Balancing act and inclusion for all

Balancing act and inclusion for all

With the rise of female networking groups, private member clubs and published material with the sole aim of empowering and enriching women there was bound to be some noise.

I believe in balance. Especially Gender Balance. Yes this blog is aimed towards empowering women and predominantly about women, it doesn’t mean I am against men. Infact, the men in my life are allies, best friends and of course, my partner.

The UNFPA commented – “Gender equality is intrinsically linked to sustainable development and is vital to the realization of human rights for all. The overall objective of gender equality is a society in which women and men enjoy the same opportunities, rights and obligations in all spheres of life.” And I agree.

Of late, Male comments have been – ‘what about a Man’s networking club?’ or ‘Where are the Men in STEM groups?’ Although I find the comments to be disagreeable… I wanted to explore their points.

‘What about a Man’s networking club?’

Back in the 18th Century there was the introduction of the Gentleman’s clubs which were private places that were designed to allow men to relax and create friendships with other men. In the 19th and 20th centuries, clubs were regarded as a central part of elite men’s lives.

These types of places still exist such as Garrick Club, Buck’s Club and Flyfishers’ Club which do not allow Women to join. Source: Wikipedia .

It was back in 19th Century when the Women institute was formed and now in the 21st Century we have vibrant, collaborative, global platforms, like Allbright, The Coven and Step Up Club which include memberships, networking and courses to enable their female members to grow into success, learn new skills and connect with other women.

To summarise: There are private members clubs for men and for women. There are also clubs that allow both genders.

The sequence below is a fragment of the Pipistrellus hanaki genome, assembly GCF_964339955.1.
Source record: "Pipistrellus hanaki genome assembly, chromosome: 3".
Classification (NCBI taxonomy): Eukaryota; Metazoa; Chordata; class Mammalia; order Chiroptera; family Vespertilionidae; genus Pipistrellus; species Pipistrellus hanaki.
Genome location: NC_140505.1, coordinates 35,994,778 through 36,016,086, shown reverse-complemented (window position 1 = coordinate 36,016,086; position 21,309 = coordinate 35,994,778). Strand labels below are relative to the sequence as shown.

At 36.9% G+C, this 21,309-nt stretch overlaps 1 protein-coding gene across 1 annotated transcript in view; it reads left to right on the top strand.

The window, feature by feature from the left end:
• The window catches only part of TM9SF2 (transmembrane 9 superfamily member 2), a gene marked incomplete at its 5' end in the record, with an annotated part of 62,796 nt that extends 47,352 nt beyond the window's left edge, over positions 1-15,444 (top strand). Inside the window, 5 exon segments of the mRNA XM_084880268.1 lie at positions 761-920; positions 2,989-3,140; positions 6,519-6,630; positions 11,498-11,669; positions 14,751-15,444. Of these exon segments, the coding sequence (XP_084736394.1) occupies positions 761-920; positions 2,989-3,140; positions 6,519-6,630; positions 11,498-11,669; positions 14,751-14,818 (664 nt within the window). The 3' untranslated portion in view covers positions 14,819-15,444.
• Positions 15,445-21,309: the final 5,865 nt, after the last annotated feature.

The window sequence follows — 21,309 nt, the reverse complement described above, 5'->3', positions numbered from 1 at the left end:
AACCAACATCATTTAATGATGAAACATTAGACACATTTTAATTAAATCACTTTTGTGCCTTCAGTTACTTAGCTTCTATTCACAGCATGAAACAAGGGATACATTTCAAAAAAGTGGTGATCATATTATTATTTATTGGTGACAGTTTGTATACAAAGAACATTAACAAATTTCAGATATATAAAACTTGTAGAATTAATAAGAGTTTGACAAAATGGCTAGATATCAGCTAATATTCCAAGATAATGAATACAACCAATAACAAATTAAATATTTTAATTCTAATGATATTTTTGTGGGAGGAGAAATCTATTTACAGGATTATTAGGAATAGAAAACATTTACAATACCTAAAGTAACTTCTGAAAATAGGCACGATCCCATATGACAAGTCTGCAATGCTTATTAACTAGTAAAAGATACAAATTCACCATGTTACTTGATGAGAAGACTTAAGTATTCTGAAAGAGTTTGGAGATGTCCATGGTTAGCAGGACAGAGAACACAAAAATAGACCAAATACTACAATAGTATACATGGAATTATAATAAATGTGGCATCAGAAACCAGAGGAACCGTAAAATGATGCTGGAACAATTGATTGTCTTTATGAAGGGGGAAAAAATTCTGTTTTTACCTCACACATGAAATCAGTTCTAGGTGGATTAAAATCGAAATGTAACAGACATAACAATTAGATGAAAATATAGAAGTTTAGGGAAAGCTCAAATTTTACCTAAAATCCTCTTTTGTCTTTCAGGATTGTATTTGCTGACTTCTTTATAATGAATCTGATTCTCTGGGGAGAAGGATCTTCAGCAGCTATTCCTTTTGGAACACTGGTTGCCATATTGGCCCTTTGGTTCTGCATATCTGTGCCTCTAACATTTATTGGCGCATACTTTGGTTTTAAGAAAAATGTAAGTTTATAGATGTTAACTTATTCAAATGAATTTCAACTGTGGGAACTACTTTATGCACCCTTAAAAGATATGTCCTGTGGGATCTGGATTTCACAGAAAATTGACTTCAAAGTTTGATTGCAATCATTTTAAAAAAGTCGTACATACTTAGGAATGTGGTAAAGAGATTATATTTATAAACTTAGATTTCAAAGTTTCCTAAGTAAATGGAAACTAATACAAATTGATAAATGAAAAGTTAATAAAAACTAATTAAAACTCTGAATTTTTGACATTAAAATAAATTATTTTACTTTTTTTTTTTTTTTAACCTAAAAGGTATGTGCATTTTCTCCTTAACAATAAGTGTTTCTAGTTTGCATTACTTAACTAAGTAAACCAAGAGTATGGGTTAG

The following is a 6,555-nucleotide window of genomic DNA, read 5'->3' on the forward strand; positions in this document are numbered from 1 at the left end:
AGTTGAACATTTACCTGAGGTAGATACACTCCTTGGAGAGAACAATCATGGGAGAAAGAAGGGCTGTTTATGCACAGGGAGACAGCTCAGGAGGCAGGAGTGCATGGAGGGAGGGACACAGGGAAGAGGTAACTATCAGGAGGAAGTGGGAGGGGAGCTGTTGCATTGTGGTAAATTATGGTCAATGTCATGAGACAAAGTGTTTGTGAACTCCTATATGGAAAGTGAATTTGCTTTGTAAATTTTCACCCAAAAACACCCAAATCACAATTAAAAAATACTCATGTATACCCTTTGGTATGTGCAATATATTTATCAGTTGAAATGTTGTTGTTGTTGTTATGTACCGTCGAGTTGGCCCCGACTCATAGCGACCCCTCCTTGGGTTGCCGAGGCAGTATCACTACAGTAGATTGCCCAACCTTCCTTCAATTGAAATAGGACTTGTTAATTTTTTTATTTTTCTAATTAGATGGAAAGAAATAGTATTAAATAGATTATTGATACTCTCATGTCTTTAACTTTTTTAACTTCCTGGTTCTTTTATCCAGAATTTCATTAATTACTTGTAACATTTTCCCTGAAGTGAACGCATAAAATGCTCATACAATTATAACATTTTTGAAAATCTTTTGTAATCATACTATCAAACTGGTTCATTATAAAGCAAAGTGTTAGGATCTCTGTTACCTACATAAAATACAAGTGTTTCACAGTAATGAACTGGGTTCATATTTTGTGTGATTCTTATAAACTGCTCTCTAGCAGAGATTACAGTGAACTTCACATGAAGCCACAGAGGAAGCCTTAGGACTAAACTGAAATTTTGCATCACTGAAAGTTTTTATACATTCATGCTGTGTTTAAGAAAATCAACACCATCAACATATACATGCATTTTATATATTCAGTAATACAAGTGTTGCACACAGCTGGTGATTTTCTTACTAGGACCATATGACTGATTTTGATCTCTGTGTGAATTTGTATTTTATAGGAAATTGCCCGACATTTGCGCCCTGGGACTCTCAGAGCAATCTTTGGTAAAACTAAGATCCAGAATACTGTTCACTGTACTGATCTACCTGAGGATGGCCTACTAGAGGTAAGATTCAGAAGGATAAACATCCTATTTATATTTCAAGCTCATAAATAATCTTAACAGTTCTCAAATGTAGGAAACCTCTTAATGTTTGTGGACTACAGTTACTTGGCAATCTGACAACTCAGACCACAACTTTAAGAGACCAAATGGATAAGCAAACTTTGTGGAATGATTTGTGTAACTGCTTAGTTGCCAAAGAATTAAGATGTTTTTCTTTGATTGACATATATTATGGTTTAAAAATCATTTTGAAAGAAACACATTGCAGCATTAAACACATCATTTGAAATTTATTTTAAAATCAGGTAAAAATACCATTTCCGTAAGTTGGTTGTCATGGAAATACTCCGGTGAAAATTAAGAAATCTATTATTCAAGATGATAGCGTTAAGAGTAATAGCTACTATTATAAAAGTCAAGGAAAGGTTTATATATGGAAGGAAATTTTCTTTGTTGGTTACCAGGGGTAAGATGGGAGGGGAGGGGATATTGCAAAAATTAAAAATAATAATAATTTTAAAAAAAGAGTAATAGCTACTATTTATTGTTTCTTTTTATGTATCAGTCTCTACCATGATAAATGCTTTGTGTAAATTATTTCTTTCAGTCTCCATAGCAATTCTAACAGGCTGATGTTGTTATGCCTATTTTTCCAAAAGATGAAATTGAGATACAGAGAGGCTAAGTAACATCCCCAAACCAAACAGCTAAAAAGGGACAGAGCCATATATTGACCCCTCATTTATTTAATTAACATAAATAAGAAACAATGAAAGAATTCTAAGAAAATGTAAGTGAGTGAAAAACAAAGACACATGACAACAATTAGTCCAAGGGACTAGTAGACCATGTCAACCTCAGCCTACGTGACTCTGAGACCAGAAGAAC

‘Where are the Men in STEM groups?’

According to a study by Women in Stem showed from the percentage split for current female students to graduates and professionals working in STEM in the UK. 

Computer sciences

Female – 4,525 – 19%
Male – 19,550 – 81%
Total – 24,090

When we looked at the UCAS data for students studying computer sciences related degrees, only 19% were female, with a staggering 81% of students being male.

Engineering and technology

Female – 23,650 – 19%
Male – 102,970 – 81%
Total – 126,660

So, That’s why Women in STEM and Women in Tech groups and organisations exists. It is to attract women into positions to help build more diverse teams.

Barack Obama famously Said:

‘It’s easy to absorb all kinds of messages from society about masculinity and come to believe that there’s a right way and a wrong way to be a man. But as I got older, I realized that my ideas about being a tough guy or cool guy just weren’t me. They were a manifestation of my youth and insecurity.’

‘That’s what twenty-first century feminism is about: the idea that when everybody is equal, we are all more free.’

‘While I’ll keep working on good policies—from equal pay for equal work to protecting reproductive rights—there are some changes that have nothing to do with passing new laws. In fact, the most important change may be the toughest of all—and that’s changing ourselves.’

I hope these quotes fill you will some inspiration.


Networking Groups and clubs for Men

Publications for Men

  • Men’s Health Magazine.
  • Coach | Do Something.
  • The Coolector | Men’s Lifestyle Magazine | Design, Gear & Fashion.
  • British GQ Magazine.